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1918] THE NEW NATIONAL PARTY 285 modern stores for the distribution of all food materials and lease it to a responsible party, or co-operative society which would guarantee best goods and service and lowest prices? It would mean cleaner, safer food, fresher, more sanitary, and better goods, and a cash saving to consumers of enough to go far toward paying their municipal taxes. Dr. Williams, of Rochester, N. Y., has discovered that the distribution of milk in that city costs in travel, and labor cost, more than double what it should. Why should not the distribution of milk for all producers be taken over by a single distributing company, or by the city itself? It would probably mean a saving of at least 10 per cent in the cost of milk at no sacrifice or inconvenience whatever to anyone.2 How many ice trucks, with their heavy melting load, pass through and serve people on a single block? Undoubtedly if the city were served by a single company-or districted, if a large town-the people could be saved one fifth or more on the cost of ice. These things must.be done sooner or later. Why not now while real economy is under discussion and is sorely needed? THE NEW NAT?ONAL PARTY BY JOHN SPARGO New York City. HE newly formed National Party, the result of a coalition of various social and political reform groups, presents a platform which is in some ways unique and possesses many features of interest to the student of political affairs. In the first place, the platform is wholly constructive; it is affirmative throughout. There is not a single word of protest, of denunciation or destructive criticism. This is quite unusual in political party platforms, and especially in the platforms of radical minor parties. The arrangement of the platform is also unique. It is perhaps the most scientifically constructed document ever issued as a platform by an American political party. It is divided into three parts, each of which is logically dependent upon the other. A brief preamble states “Our aim is the attainment of democracy in government, and in industry, and in our international relations.” In conformity with this aim, part one of the platform is given up to measures necessary for the realization of political democracy; part two to measures designed to democratize industry; 2 The results of the work of Dr. John R. Williams, secretary of the milk commission of the medical society of the county of Monroe, Rochester, N. Y., have been published in pamphlet form under the title of ‘‘The Economic Problems of Milk Distribution in Their Relation to the Public Health .” This abundantly illustrates and demonstrates, if further demonstration were needed, the necessity for a reorganization of the distribution of milk in our cities. T 4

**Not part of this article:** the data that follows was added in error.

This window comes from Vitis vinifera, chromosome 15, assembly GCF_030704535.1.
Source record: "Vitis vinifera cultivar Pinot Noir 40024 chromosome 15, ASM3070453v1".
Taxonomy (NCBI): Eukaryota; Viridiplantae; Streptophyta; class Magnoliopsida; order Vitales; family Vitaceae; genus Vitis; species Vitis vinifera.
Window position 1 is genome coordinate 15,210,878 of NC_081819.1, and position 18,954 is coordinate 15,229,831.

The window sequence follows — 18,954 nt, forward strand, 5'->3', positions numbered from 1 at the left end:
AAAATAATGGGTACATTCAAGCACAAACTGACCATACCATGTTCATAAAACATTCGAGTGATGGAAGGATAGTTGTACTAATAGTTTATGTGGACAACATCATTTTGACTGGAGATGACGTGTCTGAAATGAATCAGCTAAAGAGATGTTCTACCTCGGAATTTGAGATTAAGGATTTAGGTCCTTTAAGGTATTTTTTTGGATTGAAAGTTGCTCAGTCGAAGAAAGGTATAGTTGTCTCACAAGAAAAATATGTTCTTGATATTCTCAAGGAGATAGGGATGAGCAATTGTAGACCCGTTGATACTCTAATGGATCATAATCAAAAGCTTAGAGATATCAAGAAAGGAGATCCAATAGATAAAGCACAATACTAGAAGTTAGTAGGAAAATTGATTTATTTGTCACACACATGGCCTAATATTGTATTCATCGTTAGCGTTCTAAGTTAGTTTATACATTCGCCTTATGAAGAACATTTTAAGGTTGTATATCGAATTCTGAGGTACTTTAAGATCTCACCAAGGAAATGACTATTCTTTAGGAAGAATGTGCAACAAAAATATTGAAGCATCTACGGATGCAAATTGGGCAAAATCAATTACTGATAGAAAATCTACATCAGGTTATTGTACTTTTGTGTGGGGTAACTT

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286 NATIONAL MUNICIPAL REVIEW and part three to the heretofore almost neglected field of democracy in international relations. DEMOCRACY IN GOVERNMENT Under the first of these divisions we find the usual demand for woman suffrage together with some other suffrage reforms not heretofore regarded as good material for political platform building. There is a strong plank demanding the “enforcement of the laws which give the right to vote to American citizens of negro descent.” This demand is accompanied by a further demand that there be a special effort made to fit negroes and others to vote intelligently by means of federal aid to common school education, to the end that illiteracy may be abolished. Another demand is for the “restoration of self-government to the District of Columbia, and of the electoral franchise to its citizens, male and female.” Finally, under the head of suffrage there is a demand for ‘I the abolition of all property qualifications for the franchise or for election to public office.” The new party stands for the initiative, referendum and recall, “with adequate safeguards against their abuse.” For state and municipal elections it favors the short ballot .4nd a greatly increased centralization of responsibility, “this to be coi,,t.d with the right to recall elected officials as a safeguard against possible abuse of power.” It advocates proportional representation in all departments of government. There is a strong plank favoring the executive budget in municipal, state and national governments. This reform has not before been regarded as of sufficient importance to be included in a political party platform, but the platform of the National Party clearly indicates that careful and serious students of our municipal problems had a hand in the making of it. Other political reforms of interest and far-reaching importance advocated are the amendment of our election laws in such a manner as will make it possible for qualified voters, absent from their homes, to vote by affidavit, wherever they may be, and the establishment of cabinet responsibility. This latter reform means that the members of the President’s cabinet are to have seats in Congress, but without votes, and be subject to direct interrogation by the members of congress. By this method it is hoped to make the government departments immediately responsible to the elected representatives of the people. INDUSTRIAL DEMOCRACY Under the head of industrial democracy the following planks are ok special interest to students of municipal problems: Public Ownership. Public ownership, operation and democratic control of steam and electric railroads, shipping, telegraph and telephone systems, coal and metal mines, water-power, natural gas and oil wells, light.